"It's those years coming off (surgery), you see all kinds of years coming off of this elbow (injury)," Gardenhire said. "Some people say it takes two years to come back fully from that elbow thing. The first year is trial basis and you still don't trust it. And then the second year you start feeling better and better, and it gets better as it goes. And I think we're there.
"We just put (2009) off as one of those wild ones and went from there. He had a great winter ball, and I think that's where he got his confidence up. And he went right into spring training, and we were like, 'This is going to be pretty fun.'"
Liriano himself requested to play winter ball, where he helped Escogido win the Domincan Winter League championship in January.
After striking out 64 and walking only seven in approximately 50 winter ball innings, Liriano showed up to spring training in Fort Myers with a renewed sense of confidence. He also showed up in great physical shape, knowing 2010 was a huge year on multiple fronts.
"I think it helped me a lot," Liriano said about winter ball, "because I had a bad year last year. So I just went back home and tried to get ready for spring training and show that I was at least trying to make the big leagues. I came into spring training trying to make the team. I think I did my job, and they gave me an opportunity."
It's funny to hear Liriano talk about trying to make the 25-man roster, but in reality that's the battle he was fighting back in March. Sure, he pitched lights-out in the Dominican, but the Twins eventually wanted him to prove it against big league hitters. And if that meant sending him to Triple-A to start the season, so be it.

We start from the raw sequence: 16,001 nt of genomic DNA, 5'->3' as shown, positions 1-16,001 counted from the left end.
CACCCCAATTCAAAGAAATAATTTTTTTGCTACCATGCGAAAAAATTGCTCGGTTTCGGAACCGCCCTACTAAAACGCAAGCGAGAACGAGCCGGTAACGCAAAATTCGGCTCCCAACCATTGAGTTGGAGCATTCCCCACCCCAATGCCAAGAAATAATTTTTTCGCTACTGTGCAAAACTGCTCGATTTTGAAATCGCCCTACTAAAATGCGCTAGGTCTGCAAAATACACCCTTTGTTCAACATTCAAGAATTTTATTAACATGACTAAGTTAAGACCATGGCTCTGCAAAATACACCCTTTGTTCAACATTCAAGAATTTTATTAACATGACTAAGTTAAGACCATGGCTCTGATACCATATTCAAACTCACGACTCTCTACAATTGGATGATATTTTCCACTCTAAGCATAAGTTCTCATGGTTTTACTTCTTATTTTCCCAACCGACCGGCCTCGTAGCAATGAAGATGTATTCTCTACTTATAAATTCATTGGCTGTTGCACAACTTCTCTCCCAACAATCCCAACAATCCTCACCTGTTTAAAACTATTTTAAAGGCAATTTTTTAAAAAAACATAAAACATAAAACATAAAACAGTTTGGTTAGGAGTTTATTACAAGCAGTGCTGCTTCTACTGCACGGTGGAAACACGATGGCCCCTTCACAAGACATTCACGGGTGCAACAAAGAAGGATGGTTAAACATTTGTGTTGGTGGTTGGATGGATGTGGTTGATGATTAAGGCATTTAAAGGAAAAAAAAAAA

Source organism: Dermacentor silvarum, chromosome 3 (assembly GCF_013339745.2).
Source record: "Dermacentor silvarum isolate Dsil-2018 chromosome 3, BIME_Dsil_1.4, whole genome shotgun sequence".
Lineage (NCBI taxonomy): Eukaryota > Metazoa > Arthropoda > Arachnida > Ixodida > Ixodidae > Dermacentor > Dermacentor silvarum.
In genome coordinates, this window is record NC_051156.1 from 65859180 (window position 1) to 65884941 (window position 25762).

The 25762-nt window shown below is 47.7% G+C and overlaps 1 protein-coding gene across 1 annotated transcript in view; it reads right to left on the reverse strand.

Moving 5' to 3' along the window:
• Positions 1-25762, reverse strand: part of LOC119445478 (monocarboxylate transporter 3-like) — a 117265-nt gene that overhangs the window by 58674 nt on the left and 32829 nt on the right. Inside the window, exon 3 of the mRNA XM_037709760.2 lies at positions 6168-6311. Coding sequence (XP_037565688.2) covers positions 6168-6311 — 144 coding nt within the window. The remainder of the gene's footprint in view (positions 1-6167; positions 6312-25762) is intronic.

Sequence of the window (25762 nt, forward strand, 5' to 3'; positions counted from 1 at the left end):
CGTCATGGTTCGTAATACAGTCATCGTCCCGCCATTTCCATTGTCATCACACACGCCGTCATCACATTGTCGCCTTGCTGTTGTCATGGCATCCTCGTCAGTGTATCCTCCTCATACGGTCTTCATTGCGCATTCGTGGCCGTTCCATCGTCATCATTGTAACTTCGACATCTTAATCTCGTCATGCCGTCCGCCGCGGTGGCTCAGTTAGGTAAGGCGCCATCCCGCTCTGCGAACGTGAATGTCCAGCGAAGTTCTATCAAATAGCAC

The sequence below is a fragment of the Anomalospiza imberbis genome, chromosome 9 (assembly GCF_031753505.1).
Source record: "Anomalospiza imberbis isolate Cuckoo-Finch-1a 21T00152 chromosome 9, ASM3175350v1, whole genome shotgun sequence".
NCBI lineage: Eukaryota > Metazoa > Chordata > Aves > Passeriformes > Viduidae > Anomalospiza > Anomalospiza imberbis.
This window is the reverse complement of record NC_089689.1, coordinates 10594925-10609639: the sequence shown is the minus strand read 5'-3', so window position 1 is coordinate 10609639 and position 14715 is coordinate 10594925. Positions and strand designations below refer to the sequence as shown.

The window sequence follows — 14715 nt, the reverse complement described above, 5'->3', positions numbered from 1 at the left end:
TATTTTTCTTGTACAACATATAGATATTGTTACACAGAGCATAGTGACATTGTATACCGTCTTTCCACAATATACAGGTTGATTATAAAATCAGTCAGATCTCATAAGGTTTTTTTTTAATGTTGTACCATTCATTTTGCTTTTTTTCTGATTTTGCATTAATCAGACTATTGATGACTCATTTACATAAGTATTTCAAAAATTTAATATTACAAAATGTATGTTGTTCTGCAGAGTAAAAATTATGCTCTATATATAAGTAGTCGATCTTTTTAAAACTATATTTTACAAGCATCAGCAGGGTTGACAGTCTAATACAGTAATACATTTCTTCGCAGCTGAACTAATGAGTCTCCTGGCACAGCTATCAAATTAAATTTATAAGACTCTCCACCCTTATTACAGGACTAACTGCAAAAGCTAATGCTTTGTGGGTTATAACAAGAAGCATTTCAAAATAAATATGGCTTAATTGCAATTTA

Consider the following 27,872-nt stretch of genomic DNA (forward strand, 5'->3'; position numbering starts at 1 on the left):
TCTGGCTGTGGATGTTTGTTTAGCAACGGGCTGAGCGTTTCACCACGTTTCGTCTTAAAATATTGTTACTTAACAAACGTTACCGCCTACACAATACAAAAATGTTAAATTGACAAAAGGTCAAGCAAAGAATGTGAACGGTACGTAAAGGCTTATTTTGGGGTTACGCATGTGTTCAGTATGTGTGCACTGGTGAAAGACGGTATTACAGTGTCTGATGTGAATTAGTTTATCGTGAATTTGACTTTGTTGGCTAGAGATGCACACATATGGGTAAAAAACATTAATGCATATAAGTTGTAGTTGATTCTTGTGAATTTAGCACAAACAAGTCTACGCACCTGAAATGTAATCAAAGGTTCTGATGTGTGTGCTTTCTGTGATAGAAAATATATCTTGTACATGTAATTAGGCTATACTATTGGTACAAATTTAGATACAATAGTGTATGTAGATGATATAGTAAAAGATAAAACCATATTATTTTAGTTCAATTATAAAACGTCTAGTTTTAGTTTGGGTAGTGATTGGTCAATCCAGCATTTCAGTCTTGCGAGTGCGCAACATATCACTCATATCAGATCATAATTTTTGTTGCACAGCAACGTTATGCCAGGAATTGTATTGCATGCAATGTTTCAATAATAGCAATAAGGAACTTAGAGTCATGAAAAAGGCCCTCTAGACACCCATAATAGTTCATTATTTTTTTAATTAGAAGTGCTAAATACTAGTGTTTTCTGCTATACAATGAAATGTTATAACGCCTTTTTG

Instead, Liriano carried over his 93-94 mph fastball and biting slider into Fort Myers, then twirled three consecutive scoreless starts in late April to show that he not only belonged in the big leagues, but that he was back near the form that made him a phenom in 2006.
Fast forward to the present. After 172 1/3 solid, healthy innings by the 26-year-old lefty, it's fair to wonder when the Twins and Liriano -- who said on Tuesday "I think this is just the beginning for me," when talking about his success this season -- might start discussing a long-term contract extension.
General manager Bill Smith and company keep a tight seal when it comes to discussing extensions and negotiations -- mum is the word so far -- but it doesn't take Dick Tracy to figure out Liriano is reaching that point in his Twins tenure.
Comparable scenarios in recent Twins history:
2010: Nick Blackburn signed a four-year, $14 million deal heading into his age 28 season after successful performances in 2008 and 2009. The deal covers all three years of arbitration from 2011-2013.
2009: Scott Baker signed a four-year, $15.25 million deal heading into his age 27 season, wiping out three years of arbitration and one year of free agency.